IP Lecture 7


The Anthropocene is a new geological era in which human beings are the greatest force in reshaping the environment. Practices of this shaping are over-use of resources, pesticide overuse, CO2 emission etc.


How might global environmental degradation be an effect of human action? In the 19th century, the industrialization started to come up. With the new inventions such as the steam engine and cars, humanity started to emit more and more greenhouse gasses. This process is called carboniferous capitalism.


Can we save the planet? In the 20th century, global politics started to see the environment as a problem. Before, it was mostly the concern of environmental movements. The reasons for this change were advances in scientific knowledge and a cognitive shift from local environments to interdependent planetary biosphere. This means that we realize all forests, seas, swaps etc. are in a way connected and that we can’t see the environment as a vague, far away phenomenon but that we live right in it.


How has the international system of sovereign states tackled global environmental change? The recognition that the environment as a global problem needs a global solution is called global environmental governance. Normally the process of governing is done by government. However, in the absence of a world government, governance refers to the regulatory practice of any authoritative body such as a group of state like the United Nations or public-private partnerships between governmental and non-governmental organizations like Green Peace.


Some key moments in the process from international cooperation to global governance were:

The UN Conference on Human Environment in 1972, the Brundtland Commission in 1987, the entry of the concept Sustainable Development in 1987 (the link between development and environment, before often seen as a conflict), the IPCC in 1988, the Earth Summit in 1992, the World Summit on Sustainable Development in 2002 and finally the Kyoto Protocol in 2005.


Some initiative were: controlling pollution, creating an international legal framework and international norms, building capacity (sustainable development), sharing scientific knowledge and the governing of the commons. The global commons are the resources or fields belonging to more than one sovereign jurisdiction, e.g. the oceans.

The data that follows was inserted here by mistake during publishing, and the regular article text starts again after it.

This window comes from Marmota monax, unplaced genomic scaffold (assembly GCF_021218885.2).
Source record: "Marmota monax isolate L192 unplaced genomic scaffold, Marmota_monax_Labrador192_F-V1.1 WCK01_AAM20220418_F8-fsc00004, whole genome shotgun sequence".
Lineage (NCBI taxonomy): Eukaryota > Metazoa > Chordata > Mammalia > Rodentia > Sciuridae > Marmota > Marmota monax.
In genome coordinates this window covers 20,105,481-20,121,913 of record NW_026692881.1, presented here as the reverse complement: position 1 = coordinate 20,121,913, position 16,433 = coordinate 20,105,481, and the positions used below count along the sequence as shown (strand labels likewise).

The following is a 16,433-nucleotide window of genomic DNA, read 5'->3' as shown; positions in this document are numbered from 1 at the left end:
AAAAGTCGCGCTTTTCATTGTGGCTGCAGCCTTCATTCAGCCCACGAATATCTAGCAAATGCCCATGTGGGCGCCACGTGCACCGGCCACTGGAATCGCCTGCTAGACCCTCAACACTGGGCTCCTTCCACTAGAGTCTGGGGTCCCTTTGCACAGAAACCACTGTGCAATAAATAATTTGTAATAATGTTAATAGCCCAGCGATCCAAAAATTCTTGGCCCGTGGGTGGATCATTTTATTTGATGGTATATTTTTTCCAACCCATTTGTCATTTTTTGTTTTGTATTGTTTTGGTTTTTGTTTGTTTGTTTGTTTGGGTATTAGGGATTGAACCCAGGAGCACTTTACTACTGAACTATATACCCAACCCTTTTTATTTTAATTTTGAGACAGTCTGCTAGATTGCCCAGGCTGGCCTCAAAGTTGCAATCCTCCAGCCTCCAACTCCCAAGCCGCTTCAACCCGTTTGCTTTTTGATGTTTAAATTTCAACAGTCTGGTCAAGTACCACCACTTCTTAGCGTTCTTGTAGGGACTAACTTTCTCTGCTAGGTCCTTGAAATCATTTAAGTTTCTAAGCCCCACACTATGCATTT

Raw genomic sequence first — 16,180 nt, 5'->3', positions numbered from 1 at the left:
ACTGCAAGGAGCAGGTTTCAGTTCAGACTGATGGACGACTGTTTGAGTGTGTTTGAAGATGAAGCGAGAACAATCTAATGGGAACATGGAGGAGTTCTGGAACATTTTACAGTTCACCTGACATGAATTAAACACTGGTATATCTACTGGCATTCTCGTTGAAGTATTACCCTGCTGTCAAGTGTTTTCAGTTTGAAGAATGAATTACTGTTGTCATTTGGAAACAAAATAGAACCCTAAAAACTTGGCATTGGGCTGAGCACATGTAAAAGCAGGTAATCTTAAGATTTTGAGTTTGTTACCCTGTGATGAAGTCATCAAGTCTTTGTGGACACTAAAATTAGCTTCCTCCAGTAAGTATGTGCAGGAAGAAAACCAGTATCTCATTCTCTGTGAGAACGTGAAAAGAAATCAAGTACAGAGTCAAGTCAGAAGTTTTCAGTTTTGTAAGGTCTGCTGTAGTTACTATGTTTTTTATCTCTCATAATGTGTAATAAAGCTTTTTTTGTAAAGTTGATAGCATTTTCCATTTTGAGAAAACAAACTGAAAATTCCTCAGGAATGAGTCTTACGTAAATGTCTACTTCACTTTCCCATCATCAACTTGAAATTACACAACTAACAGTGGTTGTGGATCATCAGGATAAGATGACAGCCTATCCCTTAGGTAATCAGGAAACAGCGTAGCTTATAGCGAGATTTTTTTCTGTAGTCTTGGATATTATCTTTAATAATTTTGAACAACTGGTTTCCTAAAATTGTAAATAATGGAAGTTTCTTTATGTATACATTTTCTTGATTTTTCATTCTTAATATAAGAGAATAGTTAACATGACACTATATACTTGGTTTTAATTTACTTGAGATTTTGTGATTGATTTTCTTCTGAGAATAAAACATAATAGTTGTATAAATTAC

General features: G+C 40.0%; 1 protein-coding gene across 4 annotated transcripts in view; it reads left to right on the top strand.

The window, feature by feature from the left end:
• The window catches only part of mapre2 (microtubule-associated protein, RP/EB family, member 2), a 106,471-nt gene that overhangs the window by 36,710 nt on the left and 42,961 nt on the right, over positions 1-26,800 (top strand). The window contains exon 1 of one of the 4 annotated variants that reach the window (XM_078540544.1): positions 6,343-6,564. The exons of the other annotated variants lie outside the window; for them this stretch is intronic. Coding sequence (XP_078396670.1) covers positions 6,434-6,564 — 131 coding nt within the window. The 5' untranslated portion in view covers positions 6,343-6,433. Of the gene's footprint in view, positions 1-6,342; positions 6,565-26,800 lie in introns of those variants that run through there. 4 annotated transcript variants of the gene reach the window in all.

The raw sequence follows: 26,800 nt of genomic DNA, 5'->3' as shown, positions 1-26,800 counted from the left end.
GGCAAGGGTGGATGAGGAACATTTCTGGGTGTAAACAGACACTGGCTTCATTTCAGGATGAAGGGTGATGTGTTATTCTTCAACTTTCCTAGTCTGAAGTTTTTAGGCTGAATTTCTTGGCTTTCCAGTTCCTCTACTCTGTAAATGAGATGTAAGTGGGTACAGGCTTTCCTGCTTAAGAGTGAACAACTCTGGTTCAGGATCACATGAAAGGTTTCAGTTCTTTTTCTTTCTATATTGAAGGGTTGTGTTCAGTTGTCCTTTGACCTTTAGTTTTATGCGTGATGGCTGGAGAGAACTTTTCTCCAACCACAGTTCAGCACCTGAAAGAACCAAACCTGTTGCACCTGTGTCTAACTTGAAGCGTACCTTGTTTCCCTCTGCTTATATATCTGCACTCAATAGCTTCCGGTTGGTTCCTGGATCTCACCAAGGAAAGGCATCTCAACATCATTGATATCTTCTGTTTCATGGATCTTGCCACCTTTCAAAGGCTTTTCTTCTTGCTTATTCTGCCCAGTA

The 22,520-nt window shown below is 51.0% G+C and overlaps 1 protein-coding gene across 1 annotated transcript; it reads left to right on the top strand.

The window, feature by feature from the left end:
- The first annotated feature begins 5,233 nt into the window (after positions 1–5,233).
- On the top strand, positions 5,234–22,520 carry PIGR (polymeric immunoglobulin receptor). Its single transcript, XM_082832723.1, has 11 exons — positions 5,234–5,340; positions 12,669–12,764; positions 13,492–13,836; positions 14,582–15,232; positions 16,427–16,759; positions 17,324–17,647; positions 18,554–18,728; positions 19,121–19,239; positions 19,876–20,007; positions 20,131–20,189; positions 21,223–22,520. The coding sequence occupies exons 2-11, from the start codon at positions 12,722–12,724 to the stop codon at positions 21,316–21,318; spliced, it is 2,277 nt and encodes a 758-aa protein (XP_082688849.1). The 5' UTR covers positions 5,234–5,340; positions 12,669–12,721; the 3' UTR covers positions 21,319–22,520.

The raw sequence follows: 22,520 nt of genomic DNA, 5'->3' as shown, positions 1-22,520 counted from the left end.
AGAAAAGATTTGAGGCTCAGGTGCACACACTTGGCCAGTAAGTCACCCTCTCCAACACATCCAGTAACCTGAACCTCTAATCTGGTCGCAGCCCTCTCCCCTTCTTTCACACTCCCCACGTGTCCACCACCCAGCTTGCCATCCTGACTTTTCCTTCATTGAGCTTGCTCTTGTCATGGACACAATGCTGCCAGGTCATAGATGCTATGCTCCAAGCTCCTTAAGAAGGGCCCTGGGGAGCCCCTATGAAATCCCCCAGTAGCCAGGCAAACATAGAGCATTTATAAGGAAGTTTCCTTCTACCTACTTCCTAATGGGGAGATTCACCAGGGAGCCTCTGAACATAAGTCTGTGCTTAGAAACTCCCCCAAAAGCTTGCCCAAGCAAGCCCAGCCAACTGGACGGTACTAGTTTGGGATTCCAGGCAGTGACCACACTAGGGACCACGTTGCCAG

Some conclusions:

  • The notion of the Anthropocene is highly contested, although it is definitely worth thinking about the historical role of human impact on the environment

  • From the 2960s, international environmental politics gradually became global environmental politics to tackle the environmental issues.


In the last 20 years, a climate change is happening. There are more and more greenhouse gasses in the atmosphere because of the burning of fossil fuels, deforestation, and an increase in methane emissions. This causes a global temperature change. However, there are disagreements about this change. Some parties state that it is a natural process which humans have nothing to do with. The climate change has drastic effects; weather patterns are changing, there is an increase in number and intensity of storms and hurricanes and the sea level rises.


The climate change can be considered as a problem for more fields of international politics.

Geo-politics: it can be a threat to small island states and to global energy security

Free trade: it can be a consequence of the (neo)liberal project

Poverty and inequality: the distribution of CO2 emissions can be unfair


The ecological footprint is unequally distributed in the world. The ecological footprint is ‘a resource account tool that helps countries understand their ecologial balance sheet and gives them the data necessary to manage their resources and secure their future’, according to footprintnetwerk.org.


To challenge carboniferous capitalism, the Kyoto Protocol introduced a market in rights to pollute in order to reduce emissions. So power has a big role in climate change.


If we want to save the planet, how are we going to do that? Maybe we can use indigenous knowledge to help rethink the problem of climate change. Indigenous ideologies included respect towards nature and considering the biosphere as a whole.



  • The problem of climate change is a problem of global trade, of security and geopolitics, of power, poverty and inequality.